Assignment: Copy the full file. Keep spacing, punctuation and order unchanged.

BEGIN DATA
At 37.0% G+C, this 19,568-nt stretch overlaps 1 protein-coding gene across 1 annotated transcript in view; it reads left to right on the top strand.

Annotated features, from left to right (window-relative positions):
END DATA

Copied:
At 37.0% G+C, this 19,568-nt stretch overlaps 1 protein-coding gene across 1 annotated transcript in view; it reads left to right on the top strand.

Annotated features, from left to right (window-relative positions):